How Emotional Intelligence is Changing Business, Why Thought Leaders Think It’s So Valuable, & Why Women are Good at It
“Be kind. For everyone you meet is fighting a hard battle.” Wise words that are more than a hundred years old (thought to be uttered by Ian Mclaren, a Scottish author and theologian). McLaren was talking about something that clearly isn’t a new philosophy: empathy. Yet it was one of the most revolutionary themes reiterated again and again at panels during a recent professional conference I attended, SXSW 2016 in Austin, Texas.
It was revolutionary to be discussing it, in the sense that it feels like companies have forgotten how to use it. The idea that they could use empathy — both internally, with employees, and externally, with clients — in order to provide a better working environment was so refreshing, I went back to work and wrote a presentation about it for my bosses.
One speaker who blew me away: Gary Vaynerchuk, of VaynerMedia and #AskGaryVee fame. He talked about how, too often, employers use fear to scare their employees into doing what they want and getting the most out of them (ahem…Steve Jobs…may he rest in peace), but that that isn’t really the best way to motivate people. Instead, Gary believes in using empathy: if a company takes the time to truly listen to and understand their employees or their clients, they will get a better understanding of what is really needed from them. It ends up being mutually beneficial. The employee or client gets their needs met, and the employer or vendor will in turn most likely get what they need.
Empathy and the Female Brain in the Business World
So, what is empathy, you might ask? Empathy is the action of understanding, being aware of, and being sensitive to the feelings, thoughts, and experience of another. It’s seeing with the eyes of another, listening with the ears of another, and feeling with the heart of another.
Empathy, which is part of Emotional Intelligence (or EQ), isn’t something that’s easily taught (although luckily for those that don’t have much of it, it still can be). According to the latest neuroscience research by the BBC, 98% of people (the exceptions include those with psychopathic tendencies) have empathy hardwired in the brain.
But not everyone taps in to their full empathic potential. That’s where women have a leg up. Studies have shown that women tend to be more empathic than men in many areas. One study by Griffith University and the University of Queensland used data from a national survey of over 20,000 people in Australia to evaluate how the mental health of individuals changes, based on their partners’ experiences. They found that “when partners were ill or experienced the death of a friend, women were noticeably affected, yet men were not significantly affected by the negative events in their partner’s life.” Brain scientist Simon Baron-Cohen states that “The female brain is predominantly hard-wired for empathy. The male brain is predominantly hard-wired for understanding and building systems.”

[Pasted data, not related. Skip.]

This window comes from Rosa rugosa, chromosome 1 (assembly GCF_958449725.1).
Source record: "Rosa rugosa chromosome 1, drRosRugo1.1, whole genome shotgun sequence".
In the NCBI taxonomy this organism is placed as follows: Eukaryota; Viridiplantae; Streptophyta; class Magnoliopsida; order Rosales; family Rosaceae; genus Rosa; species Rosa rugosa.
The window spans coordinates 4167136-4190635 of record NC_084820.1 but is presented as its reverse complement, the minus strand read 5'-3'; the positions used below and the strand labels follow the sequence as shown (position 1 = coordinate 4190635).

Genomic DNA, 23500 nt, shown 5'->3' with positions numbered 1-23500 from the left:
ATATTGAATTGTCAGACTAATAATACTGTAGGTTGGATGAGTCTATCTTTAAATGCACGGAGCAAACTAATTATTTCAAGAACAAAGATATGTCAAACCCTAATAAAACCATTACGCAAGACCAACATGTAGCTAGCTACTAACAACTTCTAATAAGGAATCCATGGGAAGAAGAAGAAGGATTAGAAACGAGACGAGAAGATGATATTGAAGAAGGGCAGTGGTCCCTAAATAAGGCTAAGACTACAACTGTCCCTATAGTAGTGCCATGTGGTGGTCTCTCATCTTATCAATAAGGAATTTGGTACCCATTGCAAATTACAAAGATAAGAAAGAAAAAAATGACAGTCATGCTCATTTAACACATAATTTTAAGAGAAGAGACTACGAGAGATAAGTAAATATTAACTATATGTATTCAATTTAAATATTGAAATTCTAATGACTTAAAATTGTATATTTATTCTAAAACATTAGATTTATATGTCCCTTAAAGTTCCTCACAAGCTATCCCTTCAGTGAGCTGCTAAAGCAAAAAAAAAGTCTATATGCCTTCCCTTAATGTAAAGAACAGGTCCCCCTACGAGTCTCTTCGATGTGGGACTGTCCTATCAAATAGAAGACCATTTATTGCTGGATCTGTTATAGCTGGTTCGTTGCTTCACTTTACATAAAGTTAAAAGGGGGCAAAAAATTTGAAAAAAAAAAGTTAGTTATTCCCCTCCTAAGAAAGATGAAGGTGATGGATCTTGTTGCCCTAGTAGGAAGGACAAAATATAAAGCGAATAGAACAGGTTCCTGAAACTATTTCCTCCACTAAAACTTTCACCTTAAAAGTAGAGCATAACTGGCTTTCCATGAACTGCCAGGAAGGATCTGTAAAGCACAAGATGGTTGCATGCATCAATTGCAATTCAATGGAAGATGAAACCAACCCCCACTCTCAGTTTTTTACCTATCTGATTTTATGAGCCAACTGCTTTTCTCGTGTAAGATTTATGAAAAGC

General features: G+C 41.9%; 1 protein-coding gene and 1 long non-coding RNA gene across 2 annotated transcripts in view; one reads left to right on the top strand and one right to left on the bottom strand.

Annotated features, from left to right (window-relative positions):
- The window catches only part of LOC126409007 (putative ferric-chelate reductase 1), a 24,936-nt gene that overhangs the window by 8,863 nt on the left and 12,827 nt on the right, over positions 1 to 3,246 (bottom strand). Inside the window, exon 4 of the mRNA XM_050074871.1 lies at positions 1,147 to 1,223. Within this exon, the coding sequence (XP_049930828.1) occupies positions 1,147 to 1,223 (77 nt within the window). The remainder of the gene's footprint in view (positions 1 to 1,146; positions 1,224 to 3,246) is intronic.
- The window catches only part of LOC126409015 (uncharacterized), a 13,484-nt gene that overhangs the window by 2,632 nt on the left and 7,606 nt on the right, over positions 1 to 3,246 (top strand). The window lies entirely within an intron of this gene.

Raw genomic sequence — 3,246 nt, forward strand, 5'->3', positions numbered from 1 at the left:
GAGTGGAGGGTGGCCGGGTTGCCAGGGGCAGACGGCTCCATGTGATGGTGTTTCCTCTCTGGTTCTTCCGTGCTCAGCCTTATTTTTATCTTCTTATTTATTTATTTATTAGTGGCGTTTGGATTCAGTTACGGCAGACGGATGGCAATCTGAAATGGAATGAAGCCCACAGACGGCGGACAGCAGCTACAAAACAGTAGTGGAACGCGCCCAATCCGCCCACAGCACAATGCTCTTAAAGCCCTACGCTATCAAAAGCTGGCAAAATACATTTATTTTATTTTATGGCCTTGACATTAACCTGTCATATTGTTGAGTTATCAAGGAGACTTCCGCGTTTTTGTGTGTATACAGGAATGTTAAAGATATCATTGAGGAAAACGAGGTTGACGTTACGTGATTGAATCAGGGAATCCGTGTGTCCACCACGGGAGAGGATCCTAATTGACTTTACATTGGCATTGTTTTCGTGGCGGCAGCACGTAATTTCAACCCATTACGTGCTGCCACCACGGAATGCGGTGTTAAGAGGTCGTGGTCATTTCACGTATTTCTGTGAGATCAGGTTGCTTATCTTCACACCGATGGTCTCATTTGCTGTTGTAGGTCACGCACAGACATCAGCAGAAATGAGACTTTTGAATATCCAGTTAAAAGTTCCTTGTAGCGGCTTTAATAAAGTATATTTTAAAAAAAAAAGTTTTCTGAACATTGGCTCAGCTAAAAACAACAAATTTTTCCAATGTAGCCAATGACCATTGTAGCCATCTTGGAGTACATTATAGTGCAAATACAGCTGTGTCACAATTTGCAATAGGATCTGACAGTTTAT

This might not be new to most people. What was new was the amount of emphasis and importance SXSW speakers were placing on it in the work environment. And how this can truly be to women’s benefit. Why? Because companies are currently breaking ground in this area in new and inspiring ways — while others have been doing it for a while.
How Sympathy & Rapport Can Work in Commerce
One of the panels was with the Vice President of Human Resources for Patagonia, Dean Carter, and the Chief Marketing Officer for Lyft, Kira Wampler. Patagonia was one of the first companies to offer paid maternity leave and onsite child care (as far back as the early 1970s, which was groundbreaking at the time). They have a 100% return rate for their employees who go on maternity leave, because they have built such a nurturing work environment that people actually want to go back. They practice what they preach by not underestimating the value of their team and investing in their company culture. They have a self-imposed 1% ‘earth’ tax to make good to the Earth some of the damage they have done by making their products. So they not only have empathy for their employees, but also for our planet.